Many of those things, I believe, will have substantive mooring in what came about in my lifetime. This is just the way it has always been: in some ways, today’s comput­ers are related to the ENIAC, the valve-based computer that preceded my time. Today’s trans-continental, long-haul jets owe their origin to the first plane that the Wright broth­ers flew at Kitty Hawk. For that matter, today’s breakthroughs in medicine owe their origins to ideas or things that have existed in some form or the other for many years. Yet, only sometimes is that linkage substantive and, quite often, it is just symbolic. More interestingly, there are epochal changes that are completely discontinuous. Given that, I wonder how much your jungle would be different from what was mine and is in some parts, ours.

But this letter to you is not really about innovation and gadgets and gizmos and sci-fi. It is about how the world will change; how the nature of work must change, both in response to it and in preparation for it; how it will impact people who work for a living; and what things will probably never change. This requires prophetic apparition that I do not have, Small Bear. Imagine how difficult would it have been for my father to think of “employee stock option plans”, Skype and Washington apples in Bangalore streets! Still, a Bear must do what he must. So, here we go with a few things that I think will fade in between our two lives.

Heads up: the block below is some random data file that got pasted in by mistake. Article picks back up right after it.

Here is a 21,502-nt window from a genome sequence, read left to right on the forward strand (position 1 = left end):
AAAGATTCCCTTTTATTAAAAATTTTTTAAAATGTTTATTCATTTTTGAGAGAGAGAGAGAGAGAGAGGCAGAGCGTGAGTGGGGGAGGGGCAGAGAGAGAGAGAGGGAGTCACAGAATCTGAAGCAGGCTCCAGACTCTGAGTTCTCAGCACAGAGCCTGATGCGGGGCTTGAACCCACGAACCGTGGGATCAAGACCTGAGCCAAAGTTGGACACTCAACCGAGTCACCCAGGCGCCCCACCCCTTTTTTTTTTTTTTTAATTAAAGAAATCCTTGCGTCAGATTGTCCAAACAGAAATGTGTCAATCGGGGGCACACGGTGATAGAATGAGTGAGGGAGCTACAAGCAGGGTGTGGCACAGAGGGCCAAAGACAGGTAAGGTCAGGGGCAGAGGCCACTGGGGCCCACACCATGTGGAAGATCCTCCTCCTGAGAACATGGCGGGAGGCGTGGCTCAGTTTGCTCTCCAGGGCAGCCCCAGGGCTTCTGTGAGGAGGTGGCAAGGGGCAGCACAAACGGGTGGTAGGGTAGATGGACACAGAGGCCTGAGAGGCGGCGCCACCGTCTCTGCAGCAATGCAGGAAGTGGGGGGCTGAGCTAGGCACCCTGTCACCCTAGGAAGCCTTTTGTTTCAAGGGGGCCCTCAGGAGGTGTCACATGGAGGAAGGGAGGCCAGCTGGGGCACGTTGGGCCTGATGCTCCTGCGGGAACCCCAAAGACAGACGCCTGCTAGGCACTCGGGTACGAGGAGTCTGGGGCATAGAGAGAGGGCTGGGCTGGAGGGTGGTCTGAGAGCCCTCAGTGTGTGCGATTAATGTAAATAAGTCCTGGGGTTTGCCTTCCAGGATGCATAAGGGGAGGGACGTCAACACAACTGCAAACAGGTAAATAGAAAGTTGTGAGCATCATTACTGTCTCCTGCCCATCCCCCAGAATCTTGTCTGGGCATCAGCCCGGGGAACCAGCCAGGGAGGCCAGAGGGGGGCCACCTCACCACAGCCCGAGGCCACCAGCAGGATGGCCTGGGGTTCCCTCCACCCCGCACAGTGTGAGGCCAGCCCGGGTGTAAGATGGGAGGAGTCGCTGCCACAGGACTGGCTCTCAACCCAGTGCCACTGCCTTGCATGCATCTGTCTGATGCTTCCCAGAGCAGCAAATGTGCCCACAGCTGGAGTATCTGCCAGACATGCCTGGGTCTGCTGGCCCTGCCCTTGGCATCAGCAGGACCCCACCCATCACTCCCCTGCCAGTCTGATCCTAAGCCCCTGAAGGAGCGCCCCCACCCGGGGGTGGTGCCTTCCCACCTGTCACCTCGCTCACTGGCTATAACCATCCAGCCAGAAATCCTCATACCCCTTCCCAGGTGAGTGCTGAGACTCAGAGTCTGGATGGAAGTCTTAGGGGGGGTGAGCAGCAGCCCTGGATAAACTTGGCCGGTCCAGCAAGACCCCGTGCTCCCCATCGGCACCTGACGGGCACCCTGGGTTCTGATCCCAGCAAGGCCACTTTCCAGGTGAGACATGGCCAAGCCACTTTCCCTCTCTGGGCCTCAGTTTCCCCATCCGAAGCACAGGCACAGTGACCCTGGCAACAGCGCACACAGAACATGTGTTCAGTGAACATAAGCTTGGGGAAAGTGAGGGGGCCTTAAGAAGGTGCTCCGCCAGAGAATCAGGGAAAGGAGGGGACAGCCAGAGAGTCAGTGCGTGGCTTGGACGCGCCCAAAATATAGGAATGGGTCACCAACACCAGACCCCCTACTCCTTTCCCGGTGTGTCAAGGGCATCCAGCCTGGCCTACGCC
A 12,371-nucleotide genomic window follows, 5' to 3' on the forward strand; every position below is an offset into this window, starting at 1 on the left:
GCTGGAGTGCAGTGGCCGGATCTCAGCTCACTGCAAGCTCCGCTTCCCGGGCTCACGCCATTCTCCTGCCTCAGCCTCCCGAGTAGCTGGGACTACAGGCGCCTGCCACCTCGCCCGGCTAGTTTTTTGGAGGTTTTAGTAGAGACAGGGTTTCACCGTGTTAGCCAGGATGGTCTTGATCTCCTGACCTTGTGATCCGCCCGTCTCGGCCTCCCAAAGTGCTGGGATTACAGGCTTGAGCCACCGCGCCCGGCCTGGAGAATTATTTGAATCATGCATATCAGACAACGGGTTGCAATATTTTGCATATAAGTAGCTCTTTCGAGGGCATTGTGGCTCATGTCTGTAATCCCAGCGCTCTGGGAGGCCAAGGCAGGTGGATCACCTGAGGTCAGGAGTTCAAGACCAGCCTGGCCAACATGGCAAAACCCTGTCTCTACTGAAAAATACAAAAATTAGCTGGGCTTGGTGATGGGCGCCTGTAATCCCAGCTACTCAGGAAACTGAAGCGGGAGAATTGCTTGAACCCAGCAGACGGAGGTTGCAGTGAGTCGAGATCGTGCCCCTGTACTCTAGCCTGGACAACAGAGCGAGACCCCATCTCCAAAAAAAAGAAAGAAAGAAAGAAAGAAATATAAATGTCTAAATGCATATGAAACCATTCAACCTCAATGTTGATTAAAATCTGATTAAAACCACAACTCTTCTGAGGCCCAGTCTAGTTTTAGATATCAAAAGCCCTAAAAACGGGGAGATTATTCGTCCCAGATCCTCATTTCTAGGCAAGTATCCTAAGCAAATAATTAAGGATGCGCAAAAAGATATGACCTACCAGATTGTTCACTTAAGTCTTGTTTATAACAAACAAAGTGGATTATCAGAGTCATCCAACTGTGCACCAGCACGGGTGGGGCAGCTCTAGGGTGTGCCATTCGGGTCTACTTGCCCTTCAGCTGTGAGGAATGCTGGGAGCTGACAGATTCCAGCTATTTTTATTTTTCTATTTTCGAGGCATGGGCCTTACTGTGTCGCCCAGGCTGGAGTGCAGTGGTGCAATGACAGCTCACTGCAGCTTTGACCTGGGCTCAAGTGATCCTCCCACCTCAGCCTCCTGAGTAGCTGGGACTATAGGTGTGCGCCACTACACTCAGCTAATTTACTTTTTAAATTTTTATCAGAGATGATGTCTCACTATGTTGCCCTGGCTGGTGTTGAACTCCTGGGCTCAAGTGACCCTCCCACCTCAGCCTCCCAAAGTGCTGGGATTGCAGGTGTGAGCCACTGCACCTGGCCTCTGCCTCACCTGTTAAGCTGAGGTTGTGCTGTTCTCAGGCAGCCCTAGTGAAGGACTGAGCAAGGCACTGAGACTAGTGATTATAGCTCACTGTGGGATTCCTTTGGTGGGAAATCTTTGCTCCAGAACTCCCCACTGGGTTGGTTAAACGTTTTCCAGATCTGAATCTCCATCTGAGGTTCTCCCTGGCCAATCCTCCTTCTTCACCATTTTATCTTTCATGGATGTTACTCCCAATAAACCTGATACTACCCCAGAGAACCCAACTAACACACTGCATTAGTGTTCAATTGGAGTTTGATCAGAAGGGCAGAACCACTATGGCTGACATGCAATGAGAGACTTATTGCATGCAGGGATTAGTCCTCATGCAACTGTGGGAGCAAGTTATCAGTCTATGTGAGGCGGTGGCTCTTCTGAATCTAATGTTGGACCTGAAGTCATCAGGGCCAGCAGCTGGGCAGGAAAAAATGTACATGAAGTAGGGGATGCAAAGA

The world will see many fundamental shifts in the nature of work. As you know, first came peasants. Then came the blue-collar workforce. A few decades later emerged the concept of the white-collar workforce. It is interesting that both the blue and the white collar workers were largely creatures of the last century. I wonder why the next generation has not arrived yet. I suspect you will get to see the change of color of the collar. It may even be that you will see the collar-less workforce in your lifetime. Both the blue and the whitecollared worker, predominantly male and working to a fixed time, was chained to a space. My sense is, the collar-less worker will be a very global person, less chained and fewer in number. The demand on her productivity will be very high and there will be a lot less place to hide for people who do not add much value, irrespective of whether they are Americans, Indians or Chinese. Passports and work permits will be things of the past. People will be able to work wherever they want as long as they add disproportionate value.